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A wide variety of companies depend on the health of the energy industry, and explosives specialist Dynamic Materials enjoyed the success of the oil and gas boom for years. Yet the plunge in energy prices over the past year have hurt the prospects of companies throughout the industry, and coming into Tuesday afternoon's second-quarter report, Dynamic Materials investors were reluctant to predict just how far the company's fortunes could fall before crude oil finally spurred its customers to start spending on its products again. At least for now, Dynamic Materials continues to see substantial declines from energy's weakness, and it can only hope to contain the damage as it looks for other avenues to growth. Let's look more closely at Dynamic Materials and what could lie ahead for the company.
Dynamic Materials continues to sink
As we've seen in past quarters, Dynamic Materials' second-quarter results came as a disappointment to many investors. Revenue dropped 14% to $44.7 million, and even though the company noted that the drop was less severe than the 15% to 20% decline implied by its previous guidance, investors had hoped for a slightly better number. An unexpected adjusted net loss from continuing operations of $356,000 reversed a substantial profit in the year-earlier period, and the per-share loss of $0.03 was more than a dime per share lower than the $0.08 per share of earnings that investors had wanted to see. That marked the second quarter in a row that investors have had to deal with red ink on Dynamic Materials' bottom line.
Unlike what the company has seen in past quarters, the weakness at Dynamic Materials came fairly consistently from its two main segments. The DynaEnergetics unit, which provides oilfield services for clients, took a 9% hit to its sales compared to last year's second quarter, with the majority of the drop coming from the impact of the strong U.S. dollar. Operating income plunged by more than half, with the company blaming higher commission expenses and client purchases of less profitable products, along with higher costs of advertising and marketing.
The NobelClad explosive-metalworking division also took a big hit, with sales plunging 18% only in part because of falling foreign currencies. Delayed shipments and weak capital spending among its customers also contributed to the revenue declines, and operating income fell by nearly 70% year-over-year.
CEO Kevin Longe tried to emphasize the successes that Dynamic Materials has seen during this tough period. "In the face of challenging market conditions," Longe said, "both of our businesses achieved important strategic and operational objectives during the second quarter." Between the new DynaStage factory-assembled perforating system to reduce cost and increase performance and the new NobelClad manufacturing facility in Germany, Dynamic Materials believes that the investments it has made in its future growth will pay off eventually.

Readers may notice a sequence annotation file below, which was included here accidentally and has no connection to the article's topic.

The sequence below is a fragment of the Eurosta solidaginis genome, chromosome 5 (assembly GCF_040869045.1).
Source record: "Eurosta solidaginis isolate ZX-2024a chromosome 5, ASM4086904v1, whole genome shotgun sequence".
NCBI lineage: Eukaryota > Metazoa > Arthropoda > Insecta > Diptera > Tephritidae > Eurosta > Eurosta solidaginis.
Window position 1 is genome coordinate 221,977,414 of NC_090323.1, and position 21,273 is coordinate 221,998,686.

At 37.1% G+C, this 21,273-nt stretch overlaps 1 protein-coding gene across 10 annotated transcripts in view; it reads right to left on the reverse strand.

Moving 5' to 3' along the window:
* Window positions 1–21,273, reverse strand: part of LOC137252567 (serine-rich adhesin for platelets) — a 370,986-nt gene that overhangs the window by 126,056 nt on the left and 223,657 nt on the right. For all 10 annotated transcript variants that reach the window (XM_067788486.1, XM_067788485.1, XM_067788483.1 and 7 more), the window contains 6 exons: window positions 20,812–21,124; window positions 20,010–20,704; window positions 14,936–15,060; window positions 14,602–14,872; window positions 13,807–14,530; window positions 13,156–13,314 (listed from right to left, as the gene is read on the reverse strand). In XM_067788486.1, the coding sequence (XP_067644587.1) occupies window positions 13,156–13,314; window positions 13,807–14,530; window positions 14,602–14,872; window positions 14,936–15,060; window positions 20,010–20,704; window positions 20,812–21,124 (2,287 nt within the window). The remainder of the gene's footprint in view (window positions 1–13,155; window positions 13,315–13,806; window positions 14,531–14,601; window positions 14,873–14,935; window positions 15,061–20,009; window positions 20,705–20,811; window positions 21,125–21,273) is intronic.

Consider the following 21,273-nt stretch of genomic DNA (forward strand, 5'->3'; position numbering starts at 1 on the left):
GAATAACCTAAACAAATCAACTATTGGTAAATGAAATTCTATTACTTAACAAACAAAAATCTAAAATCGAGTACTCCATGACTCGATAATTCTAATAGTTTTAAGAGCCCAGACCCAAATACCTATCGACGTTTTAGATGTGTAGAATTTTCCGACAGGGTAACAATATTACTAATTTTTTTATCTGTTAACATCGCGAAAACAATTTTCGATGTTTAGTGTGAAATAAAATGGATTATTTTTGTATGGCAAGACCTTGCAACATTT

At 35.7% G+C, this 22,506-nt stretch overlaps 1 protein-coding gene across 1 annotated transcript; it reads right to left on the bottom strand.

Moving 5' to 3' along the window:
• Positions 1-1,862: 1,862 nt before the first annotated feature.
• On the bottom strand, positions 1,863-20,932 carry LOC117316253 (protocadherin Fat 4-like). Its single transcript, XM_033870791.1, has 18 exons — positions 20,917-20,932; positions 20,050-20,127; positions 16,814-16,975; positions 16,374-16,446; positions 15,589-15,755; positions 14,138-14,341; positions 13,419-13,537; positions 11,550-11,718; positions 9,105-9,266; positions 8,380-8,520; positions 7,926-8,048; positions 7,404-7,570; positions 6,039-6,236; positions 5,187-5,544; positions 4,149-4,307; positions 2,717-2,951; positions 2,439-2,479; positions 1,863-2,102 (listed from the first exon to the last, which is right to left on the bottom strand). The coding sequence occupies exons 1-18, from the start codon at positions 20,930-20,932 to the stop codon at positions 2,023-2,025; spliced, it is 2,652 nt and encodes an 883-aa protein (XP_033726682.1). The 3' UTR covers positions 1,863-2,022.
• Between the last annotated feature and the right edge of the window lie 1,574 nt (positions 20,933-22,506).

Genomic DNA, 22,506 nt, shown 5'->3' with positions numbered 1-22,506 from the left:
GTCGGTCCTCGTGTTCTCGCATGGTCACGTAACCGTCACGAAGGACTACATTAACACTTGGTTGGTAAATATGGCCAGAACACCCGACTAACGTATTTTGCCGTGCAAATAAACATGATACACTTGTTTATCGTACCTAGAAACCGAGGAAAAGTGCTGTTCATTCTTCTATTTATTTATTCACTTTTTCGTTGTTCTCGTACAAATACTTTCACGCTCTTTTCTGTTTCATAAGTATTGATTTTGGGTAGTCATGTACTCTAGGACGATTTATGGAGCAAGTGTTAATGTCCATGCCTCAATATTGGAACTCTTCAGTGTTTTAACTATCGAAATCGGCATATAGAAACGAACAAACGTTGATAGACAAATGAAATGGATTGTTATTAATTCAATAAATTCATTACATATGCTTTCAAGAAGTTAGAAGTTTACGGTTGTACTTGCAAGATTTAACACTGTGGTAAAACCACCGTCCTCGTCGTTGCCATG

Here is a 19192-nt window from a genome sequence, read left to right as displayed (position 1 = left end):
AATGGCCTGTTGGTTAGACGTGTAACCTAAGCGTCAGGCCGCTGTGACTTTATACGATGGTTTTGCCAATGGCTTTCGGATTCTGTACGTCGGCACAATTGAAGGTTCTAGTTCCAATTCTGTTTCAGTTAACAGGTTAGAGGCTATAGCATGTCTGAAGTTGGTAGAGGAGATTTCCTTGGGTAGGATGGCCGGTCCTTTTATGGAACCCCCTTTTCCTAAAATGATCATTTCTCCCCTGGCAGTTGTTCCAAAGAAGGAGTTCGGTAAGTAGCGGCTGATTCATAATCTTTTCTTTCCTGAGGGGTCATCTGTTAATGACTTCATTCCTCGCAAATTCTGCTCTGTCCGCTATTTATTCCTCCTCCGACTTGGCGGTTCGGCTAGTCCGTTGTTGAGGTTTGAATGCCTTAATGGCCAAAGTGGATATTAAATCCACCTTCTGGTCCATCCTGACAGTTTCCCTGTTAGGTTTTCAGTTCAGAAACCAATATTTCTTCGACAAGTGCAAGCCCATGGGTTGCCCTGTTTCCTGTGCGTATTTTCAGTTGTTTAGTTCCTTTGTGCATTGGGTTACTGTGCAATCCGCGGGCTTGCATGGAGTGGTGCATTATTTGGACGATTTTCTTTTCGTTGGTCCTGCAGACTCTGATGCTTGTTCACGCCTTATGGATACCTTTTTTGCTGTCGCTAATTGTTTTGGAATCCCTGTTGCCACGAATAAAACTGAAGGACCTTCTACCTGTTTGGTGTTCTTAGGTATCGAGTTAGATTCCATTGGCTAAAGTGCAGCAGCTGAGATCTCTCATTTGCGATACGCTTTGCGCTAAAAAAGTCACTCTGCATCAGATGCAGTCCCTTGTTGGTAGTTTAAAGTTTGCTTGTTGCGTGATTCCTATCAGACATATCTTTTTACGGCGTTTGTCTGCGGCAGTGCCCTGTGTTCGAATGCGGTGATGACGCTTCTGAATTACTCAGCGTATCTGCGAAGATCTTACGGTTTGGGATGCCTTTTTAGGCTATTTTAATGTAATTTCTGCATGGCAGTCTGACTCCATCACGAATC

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Waiting out a long decline
For now, though, Dynamic Materials sees tough conditions continuing at least for the remainder of the year. For the third quarter, the company believes that sales will fall 8% to 12%, matching the decline in full-year 2015 revenue that Dynamic Materials issued as guidance earlier this year and reiterated in this quarter's report. Gross margins could fall as much as two percentage points in the third quarter, and that will make it even harder for the company to restore its profitability.
Moreover, Dynamic Materials is facing a regulatory inquiry at a terrible time. Last month, Customs officials sought to impose anti-dumping import regulations on some of its steel mechanical tubing, requesting a $1.1 million cash deposit. The company will post a bond or make appropriate cash deposits this quarter, but Dynamic Materials hopes that future administrative proceedings will keep the company from having to pay duties in the future.
Dynamic Materials' results should come as no surprise to investors, and the small-cap stock didn't inspire traders to make big moves in the after-market session following the announcement. The real key is how long poor conditions in the energy sector hold back drilling and other activity among exploration and production companies. The sooner things get back to normal in the sector, the sooner Dynamic Materials can start using its expertise to produce earnings growth.
The article Dynamic Materials Keeps Waiting for an Oil and Gas Rebound originally appeared on Fool.com.
Dan Caplinger has no position in any stocks mentioned. The Motley Fool recommends Dynamic Materials. Try any of our Foolish newsletter services free for 30 days. We Fools may not all hold the same opinions, but we all believe that considering a diverse range of insights makes us better investors. The Motley Fool has a disclosure policy.
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